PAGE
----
Dom: I mean, Dave’s right about “Absolute Power.” I think by then what was kind of cool about it was that we had the rest of the album done and so with that song we actually got to have fun with it.
Dave: We didn’t even know if it was going to make it onto the album. We were waiting for some vocal or something to come back because we recorded this album in six different countries and multiple time zones, so we were like let’s finish this track while we’re waiting. There were even some people learning to speak English as their first language, which was also challenging, but it was awesome. It’s on the internet now and it’s done, it’s finished. When we released it, it was an amazing kind of release. Not album release, but it was an amazing emotional and physical release and it’s been a long time coming. We took over three years to put this album up, which is kind of a long time. Probably too long. We moved country and there’s been a lot of personal stuff that delayed us. I’m actually happy it did because I think we’ve come up with something better than we would’ve if we put it out two years ago and that’s really what counts. In ten years' time we’re not going to remember it was three and a half years since our last album. We’re just going to remember how good this album was or not good it was.
Dom: Look, we’re really proud of it and we stand by it. And so far everyone’s been on the same wavelength about it as us, so that’s good.
What’s cool about your live performances is that you guys also play your respective instruments while the track’s going. Do you always try to include that aspect in all your shows and do you think the audience connects with and enjoys your live music more that way?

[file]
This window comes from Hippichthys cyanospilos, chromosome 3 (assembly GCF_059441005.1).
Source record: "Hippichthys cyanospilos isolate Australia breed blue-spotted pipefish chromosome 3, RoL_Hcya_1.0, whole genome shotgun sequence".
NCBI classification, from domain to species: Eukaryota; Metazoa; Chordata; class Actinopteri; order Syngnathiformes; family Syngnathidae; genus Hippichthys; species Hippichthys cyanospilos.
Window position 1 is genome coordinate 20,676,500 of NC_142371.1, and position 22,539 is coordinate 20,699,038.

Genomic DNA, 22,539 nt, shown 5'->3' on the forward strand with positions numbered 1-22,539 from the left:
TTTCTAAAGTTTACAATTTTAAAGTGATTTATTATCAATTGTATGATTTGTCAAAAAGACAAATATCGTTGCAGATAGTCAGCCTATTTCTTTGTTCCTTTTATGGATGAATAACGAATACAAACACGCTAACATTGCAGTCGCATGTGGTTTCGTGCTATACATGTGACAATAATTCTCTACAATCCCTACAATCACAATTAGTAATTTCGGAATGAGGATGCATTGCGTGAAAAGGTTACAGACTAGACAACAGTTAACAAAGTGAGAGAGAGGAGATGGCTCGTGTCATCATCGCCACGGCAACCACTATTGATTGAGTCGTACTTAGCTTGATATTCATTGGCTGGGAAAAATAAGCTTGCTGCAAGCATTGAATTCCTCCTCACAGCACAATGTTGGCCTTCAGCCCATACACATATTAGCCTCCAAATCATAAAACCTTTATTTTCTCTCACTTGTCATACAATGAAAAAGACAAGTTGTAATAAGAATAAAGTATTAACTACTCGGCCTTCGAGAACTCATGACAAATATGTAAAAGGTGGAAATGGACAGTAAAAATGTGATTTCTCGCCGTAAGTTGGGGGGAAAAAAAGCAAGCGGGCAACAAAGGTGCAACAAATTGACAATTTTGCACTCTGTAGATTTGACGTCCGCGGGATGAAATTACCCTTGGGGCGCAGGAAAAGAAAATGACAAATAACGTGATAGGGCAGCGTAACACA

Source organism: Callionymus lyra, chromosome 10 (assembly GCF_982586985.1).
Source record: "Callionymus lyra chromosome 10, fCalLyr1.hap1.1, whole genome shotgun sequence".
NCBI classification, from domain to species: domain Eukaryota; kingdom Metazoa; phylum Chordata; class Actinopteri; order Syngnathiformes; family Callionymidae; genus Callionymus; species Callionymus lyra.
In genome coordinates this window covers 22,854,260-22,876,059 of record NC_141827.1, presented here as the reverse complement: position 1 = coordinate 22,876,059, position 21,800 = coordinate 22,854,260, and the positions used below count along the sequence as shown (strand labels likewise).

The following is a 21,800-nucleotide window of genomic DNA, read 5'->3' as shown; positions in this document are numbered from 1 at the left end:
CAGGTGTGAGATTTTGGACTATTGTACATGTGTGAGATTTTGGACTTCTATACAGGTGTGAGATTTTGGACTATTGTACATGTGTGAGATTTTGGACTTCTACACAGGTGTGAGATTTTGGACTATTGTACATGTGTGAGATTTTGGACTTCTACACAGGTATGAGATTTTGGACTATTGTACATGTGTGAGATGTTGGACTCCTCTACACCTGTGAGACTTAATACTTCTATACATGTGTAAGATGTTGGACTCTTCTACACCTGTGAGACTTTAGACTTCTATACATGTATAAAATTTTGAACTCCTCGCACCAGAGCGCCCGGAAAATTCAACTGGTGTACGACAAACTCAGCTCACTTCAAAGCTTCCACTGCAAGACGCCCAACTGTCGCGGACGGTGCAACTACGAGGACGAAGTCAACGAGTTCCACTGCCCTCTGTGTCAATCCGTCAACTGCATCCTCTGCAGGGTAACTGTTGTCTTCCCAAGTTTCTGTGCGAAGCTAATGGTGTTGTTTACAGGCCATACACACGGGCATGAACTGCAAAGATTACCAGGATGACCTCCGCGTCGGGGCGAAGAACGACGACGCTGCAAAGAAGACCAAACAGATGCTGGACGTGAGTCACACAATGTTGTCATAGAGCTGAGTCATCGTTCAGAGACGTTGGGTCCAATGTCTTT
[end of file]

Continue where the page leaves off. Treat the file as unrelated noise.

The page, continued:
Dom: The short answer is yes.
Dave: The funny thing we learned from being jazz musicians and playing improvisational style of music is that when the audience was good, we always discovered that the music was suddenly good. You try to figure it out. You feel the energy of the people and what happens is that it kind of escalates. So the people give the energy, you give back more energy in the music and that causes the people to have even more energy.
Dom: It’s the positive feedback.
Dave: It just sort of goes into a feedback loop and it can really explode. I mean we used to get that going before we had songs people knew and sung along to. We were just jamming and we were probably better back then because we never had songs. It was all about the jam and really getting that energy and building it into a crescendo.
Well, GoldFish definitely brought all that energy with them at their live performance in New York City and they most likely will continue to later this month on Parov Stelar's The Burning Spider Tour.
Special thanks to Dave and Dom for taking the time to chat with me! It was a pleasure learning more about GoldFish and we can’t wait to see what you’ll be up to next!